When we heard that the most important factor explaining the Brexit vote in the United Kingdom last month was immigration, it emphasised to us the importance of cultivating good host-migrant relations. As experienced humanitarian workers know, the attention afforded vulnerable migrants by humanitarian and development agencies, often rouses deep resentments in those sections of host populations that come to see themselves as under-served, neglected and at a disadvantage to the migrants.
It is important to always be vigilant about possible resentment, and to remember that although agencies may supply relief, protection and other forms of support, the most important refuge for the displaced is the society in which they find a new home - no matter how temporarily. In a country like South Sudan, traumatised by conflict, famine, extreme hardship and biting poverty, host populations are themselves vulnerable to the very stresses that pushed forced migrants out of their homes. They may still be at home, but host communities are not immune to the stresses of the surrounding countryside and often sense themselves as not privileged over those they welcome into their midst.
HDC's approach in managing host-community relations has followed the UNHCR model. Working both preemptively and to manage existing antipathy, HDC has sought to ensure that host populations are apportioned a share of the benefits of any interventions aimed at the migrant populations. Whether in material goods, or emoluments accruing from serving in the humanitarian sector, host communities need to see themselves as co-participating with the relief agencies in the hosting of the new migrants. This often involves employment opportunities, or even temporary labour, in construction, aid distribution, security and other aspects of relief work that give host communities a material interest, and a sense of improved welfare in return for their generosity as hosts.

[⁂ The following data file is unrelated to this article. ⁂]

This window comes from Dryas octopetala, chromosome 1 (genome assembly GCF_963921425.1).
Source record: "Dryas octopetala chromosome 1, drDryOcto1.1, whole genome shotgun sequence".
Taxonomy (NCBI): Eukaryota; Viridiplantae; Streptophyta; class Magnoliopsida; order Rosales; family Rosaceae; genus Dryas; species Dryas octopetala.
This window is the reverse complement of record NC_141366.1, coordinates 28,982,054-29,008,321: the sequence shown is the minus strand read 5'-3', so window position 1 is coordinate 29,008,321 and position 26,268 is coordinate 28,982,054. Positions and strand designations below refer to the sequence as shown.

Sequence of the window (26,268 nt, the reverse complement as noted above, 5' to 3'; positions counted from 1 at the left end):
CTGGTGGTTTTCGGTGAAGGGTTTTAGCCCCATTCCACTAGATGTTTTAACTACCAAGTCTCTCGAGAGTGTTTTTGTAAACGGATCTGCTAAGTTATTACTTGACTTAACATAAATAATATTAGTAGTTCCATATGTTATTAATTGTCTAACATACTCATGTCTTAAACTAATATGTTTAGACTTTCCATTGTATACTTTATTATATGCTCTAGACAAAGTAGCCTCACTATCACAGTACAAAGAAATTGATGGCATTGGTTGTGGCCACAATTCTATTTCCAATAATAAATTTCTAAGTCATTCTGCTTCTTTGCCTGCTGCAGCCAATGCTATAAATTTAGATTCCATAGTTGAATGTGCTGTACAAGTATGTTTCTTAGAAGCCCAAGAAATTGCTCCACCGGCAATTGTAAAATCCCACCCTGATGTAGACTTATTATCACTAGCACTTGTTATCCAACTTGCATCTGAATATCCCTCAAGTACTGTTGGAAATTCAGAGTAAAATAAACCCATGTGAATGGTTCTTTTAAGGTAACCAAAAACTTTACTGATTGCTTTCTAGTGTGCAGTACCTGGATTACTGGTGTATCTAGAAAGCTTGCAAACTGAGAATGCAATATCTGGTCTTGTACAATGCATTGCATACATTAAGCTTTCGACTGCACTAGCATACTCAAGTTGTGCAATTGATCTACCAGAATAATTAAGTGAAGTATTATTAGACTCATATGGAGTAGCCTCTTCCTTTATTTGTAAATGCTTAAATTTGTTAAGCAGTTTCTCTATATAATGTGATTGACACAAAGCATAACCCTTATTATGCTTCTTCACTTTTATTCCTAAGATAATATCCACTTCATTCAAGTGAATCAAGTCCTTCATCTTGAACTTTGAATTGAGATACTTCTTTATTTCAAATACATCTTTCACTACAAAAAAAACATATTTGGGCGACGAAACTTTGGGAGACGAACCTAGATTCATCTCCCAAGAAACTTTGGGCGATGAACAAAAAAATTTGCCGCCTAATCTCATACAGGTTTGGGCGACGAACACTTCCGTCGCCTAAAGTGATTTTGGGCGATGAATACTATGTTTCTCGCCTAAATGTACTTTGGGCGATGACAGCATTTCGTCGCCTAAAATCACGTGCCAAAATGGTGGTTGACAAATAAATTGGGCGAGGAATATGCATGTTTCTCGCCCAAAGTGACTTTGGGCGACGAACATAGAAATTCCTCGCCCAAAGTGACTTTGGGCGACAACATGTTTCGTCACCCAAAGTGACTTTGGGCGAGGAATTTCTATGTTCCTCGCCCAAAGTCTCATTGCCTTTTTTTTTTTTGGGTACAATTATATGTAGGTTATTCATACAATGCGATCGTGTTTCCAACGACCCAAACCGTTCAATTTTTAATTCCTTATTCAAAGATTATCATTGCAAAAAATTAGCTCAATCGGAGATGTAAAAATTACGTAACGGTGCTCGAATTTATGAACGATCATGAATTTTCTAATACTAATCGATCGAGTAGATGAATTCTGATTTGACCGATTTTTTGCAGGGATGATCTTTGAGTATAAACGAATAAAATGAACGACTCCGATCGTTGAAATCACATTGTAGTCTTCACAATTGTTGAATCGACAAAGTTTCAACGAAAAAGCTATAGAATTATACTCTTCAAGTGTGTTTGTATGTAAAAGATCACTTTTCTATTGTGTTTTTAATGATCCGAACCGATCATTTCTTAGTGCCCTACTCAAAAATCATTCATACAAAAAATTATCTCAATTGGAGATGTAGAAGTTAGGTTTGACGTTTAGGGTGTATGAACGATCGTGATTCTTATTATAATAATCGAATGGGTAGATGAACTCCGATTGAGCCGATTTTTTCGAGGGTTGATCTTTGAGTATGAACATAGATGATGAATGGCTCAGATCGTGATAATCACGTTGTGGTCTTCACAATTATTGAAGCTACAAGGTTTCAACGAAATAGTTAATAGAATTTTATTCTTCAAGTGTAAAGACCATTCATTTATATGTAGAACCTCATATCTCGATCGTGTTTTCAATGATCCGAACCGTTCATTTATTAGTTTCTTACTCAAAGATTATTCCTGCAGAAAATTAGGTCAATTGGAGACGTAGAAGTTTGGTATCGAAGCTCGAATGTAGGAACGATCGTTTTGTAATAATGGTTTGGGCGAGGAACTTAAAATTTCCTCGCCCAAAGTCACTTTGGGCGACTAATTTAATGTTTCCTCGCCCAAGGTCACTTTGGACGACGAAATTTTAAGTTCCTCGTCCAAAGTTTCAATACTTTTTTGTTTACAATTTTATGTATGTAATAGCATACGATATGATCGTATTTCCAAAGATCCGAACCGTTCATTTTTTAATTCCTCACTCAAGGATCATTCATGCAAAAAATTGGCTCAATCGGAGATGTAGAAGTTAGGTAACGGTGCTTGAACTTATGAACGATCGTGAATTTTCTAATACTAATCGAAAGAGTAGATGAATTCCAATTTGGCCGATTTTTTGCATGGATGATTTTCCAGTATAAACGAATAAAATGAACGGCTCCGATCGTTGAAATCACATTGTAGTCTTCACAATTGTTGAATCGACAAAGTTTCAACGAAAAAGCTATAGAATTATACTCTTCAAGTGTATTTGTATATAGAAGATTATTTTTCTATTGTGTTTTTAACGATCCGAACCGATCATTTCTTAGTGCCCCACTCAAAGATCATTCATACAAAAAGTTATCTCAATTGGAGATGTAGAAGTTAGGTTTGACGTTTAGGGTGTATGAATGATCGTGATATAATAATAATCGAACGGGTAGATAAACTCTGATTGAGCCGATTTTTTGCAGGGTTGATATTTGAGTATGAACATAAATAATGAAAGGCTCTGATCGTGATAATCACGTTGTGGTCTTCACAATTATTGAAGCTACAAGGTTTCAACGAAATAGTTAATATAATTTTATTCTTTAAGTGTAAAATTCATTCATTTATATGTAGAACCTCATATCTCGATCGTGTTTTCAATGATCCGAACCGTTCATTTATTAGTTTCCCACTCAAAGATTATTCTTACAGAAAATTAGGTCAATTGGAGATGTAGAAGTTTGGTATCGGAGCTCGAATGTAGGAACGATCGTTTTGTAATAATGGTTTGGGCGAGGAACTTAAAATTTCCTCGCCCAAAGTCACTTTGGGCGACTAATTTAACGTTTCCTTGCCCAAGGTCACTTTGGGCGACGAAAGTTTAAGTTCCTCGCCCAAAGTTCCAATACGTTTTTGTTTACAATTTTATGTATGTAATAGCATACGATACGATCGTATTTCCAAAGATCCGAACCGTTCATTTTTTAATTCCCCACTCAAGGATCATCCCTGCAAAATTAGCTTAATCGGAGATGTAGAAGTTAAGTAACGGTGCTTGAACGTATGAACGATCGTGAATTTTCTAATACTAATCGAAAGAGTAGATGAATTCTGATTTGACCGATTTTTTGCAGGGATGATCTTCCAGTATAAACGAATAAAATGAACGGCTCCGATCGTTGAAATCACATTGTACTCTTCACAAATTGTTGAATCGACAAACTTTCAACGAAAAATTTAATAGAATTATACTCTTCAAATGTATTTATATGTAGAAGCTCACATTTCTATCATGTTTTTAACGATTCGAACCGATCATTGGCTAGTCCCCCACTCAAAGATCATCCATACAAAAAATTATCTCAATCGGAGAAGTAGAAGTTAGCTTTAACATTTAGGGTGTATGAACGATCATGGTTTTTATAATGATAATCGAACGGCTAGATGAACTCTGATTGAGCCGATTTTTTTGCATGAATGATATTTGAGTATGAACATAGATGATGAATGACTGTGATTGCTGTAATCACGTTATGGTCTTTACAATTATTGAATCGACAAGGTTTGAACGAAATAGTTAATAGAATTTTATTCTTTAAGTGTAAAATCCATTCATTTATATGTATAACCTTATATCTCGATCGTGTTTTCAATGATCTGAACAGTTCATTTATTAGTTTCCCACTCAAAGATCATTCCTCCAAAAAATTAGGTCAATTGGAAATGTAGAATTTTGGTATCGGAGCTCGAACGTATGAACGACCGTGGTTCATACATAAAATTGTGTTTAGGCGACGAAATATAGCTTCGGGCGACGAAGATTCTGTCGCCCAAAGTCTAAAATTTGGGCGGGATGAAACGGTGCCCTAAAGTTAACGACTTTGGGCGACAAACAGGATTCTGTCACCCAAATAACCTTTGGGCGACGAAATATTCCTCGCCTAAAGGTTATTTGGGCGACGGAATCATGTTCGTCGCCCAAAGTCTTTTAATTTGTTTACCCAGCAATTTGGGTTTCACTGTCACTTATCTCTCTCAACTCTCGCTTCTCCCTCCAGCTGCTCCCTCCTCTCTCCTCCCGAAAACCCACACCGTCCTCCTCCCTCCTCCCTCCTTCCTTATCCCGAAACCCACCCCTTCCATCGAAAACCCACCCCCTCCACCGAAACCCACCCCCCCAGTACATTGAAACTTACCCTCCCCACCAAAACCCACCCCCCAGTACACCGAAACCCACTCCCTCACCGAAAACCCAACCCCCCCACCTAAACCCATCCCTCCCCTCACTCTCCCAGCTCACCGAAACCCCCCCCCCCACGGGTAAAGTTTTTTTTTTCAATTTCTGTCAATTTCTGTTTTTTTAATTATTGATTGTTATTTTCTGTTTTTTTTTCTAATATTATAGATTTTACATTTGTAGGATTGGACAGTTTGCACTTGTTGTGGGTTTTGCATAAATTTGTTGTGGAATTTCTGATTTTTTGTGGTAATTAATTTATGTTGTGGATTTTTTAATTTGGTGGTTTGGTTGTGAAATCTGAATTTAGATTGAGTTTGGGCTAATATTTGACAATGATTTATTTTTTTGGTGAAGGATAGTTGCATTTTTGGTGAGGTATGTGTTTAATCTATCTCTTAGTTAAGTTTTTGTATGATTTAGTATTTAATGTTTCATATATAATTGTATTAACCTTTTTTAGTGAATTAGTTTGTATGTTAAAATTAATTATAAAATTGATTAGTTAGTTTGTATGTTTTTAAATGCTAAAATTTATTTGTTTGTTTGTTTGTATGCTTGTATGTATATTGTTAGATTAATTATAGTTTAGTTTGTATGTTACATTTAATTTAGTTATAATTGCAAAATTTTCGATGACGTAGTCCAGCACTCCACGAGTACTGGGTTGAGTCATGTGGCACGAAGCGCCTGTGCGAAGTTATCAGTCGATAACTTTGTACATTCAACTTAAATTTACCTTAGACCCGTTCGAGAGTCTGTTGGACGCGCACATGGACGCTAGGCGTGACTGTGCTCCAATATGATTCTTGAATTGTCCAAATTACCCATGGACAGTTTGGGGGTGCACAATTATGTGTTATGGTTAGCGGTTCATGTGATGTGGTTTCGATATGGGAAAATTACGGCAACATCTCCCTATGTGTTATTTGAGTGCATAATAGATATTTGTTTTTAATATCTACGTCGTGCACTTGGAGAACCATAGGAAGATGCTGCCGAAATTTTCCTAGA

Integration of migrants into the host population takes time, and might not be desirable to either group. Assimilation might threaten elements of both groups, and segregation/separation only leads to a heightened risk of conflict between strangers. As communities work out for themselves the nature of their relations, external actors work in the intervening period to foster opportunities for peaceful interaction between the two populations. This helps reduce the sense that strangers are dangerous, and gradually introduces the migrants to the prevailing customs of the space they now inhabit, and allows an organic generosity on the part of the host population.
HDC's is particularly interested in creating spaces where community leadership and opinion shapers become aware of differences, and the implications of their shared occupation of space. As an organisation, we desire to give these leaders channels for the peaceful co-management of inter-community relations, for the address of grievance and the cultivation of shared customs. We want to work together to reduce the likelihood of conflicts between the two groups arising from
a) spatial constraints
b) scarce resources/ strains on natural resources
c) cultural differences
d) migrant interference in local traditions of resource exploitation
This is hard work, and we try to learn from our experience everywhere we work. Perceptions of bias aren't always based in fact, but perceptions as in the Brexit case, can have truly deleterious effects. No two migrant-host settings are similar, but it remains important everywhere to adopt a flexible and community-led approach to sustained peace and good neighbourliness, building communities of care that both migrants and their hosts feel invested in.